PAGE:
Sprinter Sacre kicked off the winning spree with victory in the Arkle, Simonsig scored in the Neptune Investment Novices’ Hurdle and Bobs Worth obliged in the RSA chase.
It was left to Finian’s Rainbow (Queen Mother Champion Chase), who Murphy looked after, and Riverside Theatre (Ryanair Chase) to seal the ginormous winning bet which is believed to have been placed with Bet365.
Murphy said at the time: “I still cannot believe it, even this morning it is still sinking in. I haven’t even thought about the money yet. It was just pure luck.
“I put the bet on just before Christmas in December, I just picked the five best horses and hoped for a lot of luck, I didn’t think much about it.
“I wasn’t really thinking about the bet when they all started coming in; you try so hard to get even one winner here, the day just draws you in.”
The £1 million stable lad is now chasing glory as a trainer in America.
4 – Yorkshireman pockets £1million from 50p accumulator.
Yorkshireman Fred Craggs scooped a cool £1million from a 50p stake when his eight-horse accumulator clicked in 2008.
The lucky punter, who seemingly picked his horses by name rather than using the form book, looked on as his picks Isn’t That Lucky, Racer Forever, Dream Come True and five other runners at Sandown, Wolverhampton and Dubai romp home to land odds of 2,000,000/1, making Mr Graggs a millionaire ahead of his 60th birthday.
5 – Clockwork coup at Kilbeggan.
In 2010, an amazing and perfectly timed gamble was landed on an average evening of racing at Kilbeggan, in which it’s organisers would have won at least €200,000, only for it to become, in part, lost in translation.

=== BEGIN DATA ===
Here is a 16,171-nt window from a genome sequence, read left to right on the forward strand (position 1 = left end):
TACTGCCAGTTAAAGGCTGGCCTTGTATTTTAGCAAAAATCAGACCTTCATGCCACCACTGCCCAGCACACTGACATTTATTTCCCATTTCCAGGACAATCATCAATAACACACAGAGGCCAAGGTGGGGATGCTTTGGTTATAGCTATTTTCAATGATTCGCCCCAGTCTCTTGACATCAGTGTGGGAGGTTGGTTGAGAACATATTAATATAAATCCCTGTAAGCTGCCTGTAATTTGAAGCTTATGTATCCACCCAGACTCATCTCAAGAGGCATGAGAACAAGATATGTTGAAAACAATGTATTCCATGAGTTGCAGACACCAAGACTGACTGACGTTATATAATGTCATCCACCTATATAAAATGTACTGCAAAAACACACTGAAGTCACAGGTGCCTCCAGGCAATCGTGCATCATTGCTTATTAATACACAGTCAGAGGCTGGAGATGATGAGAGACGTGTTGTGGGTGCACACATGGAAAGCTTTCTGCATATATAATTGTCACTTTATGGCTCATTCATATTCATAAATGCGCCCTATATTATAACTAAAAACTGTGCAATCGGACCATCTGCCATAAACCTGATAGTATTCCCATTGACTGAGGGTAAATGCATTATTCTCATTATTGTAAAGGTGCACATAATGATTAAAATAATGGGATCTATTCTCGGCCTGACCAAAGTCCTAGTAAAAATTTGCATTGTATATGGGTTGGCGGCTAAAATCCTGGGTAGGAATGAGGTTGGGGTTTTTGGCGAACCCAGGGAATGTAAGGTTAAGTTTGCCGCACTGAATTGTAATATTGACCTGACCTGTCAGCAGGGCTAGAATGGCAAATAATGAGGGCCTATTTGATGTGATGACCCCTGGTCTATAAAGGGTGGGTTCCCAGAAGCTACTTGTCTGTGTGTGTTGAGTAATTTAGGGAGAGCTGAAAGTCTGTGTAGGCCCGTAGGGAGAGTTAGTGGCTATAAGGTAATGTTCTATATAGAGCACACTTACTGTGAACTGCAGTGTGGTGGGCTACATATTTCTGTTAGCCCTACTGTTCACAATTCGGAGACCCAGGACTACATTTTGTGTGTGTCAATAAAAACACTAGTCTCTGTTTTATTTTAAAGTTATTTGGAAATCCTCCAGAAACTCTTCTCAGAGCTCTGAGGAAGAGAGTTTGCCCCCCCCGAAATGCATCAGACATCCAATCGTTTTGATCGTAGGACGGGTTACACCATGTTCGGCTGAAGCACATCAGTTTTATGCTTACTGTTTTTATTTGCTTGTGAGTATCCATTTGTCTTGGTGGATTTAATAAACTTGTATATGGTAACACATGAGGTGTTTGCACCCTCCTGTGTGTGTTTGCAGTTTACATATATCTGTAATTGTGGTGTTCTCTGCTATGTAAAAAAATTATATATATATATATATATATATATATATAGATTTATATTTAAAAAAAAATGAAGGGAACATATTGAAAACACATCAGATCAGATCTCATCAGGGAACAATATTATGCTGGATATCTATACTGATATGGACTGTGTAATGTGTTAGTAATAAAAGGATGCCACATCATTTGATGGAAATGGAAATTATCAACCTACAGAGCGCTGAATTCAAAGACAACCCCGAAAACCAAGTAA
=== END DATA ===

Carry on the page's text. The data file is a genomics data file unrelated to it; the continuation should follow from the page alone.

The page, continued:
A six-year-old by the name of D Four Dave was part-owned by Douglas Taylor, a managing director of MCR Group, a Dublin-based recruitment company. The firm paid 200 people to each place €200 they were given on D Four Dave, with detailed instructions issued to each in a letter (detailed below).
“Dear Employee, enclosed you will find:
A completed betting slip for the betting shop that you have been sent to. €200 in cash for which you need to place the bet.
You should also have a watch with an alarm set to go off at 6.55pm. Your job is to place the bet exactly when the alarm goes off at 6.55pm. You need to be at the counter before the alarm goes off to be in position to hand over the betting slip and say to the person at the counter “I WILL TAKE THE PRICE”.
When the person hands you back the betting slip you will pay over the €200. You then have to place the betting slip back into your envelope and return the slip immediately to your supervisor/driver along with the watch when he comes to pick you up. You can then return with your driver/supervisor to MCR office to get paid.
D Four Dave was an easy winner of the Kilbeggan Handicap Hurdle, sent off at 5/1 having been available at 14/1 in the morning. However, the plan went slightly astray when some of the runners, who were each paid €30, did not carry out the instructions with the precision intended.
It is understood that some of the employed runners could not read the note, as a vast majority of them were foreign nationals, while others tried to place the bet after the race had finished and the horse had eased home by seven lengths.
Following the race, trainer O’Dwyer admitted the owners had backed D Four Dave.
“We had a few quid on all right, as we thought it was a bad race,” he said.
Antony Michael is a writer for CheltenhamFestival.net a site dedicated to coverage of the Cheltenham Festival.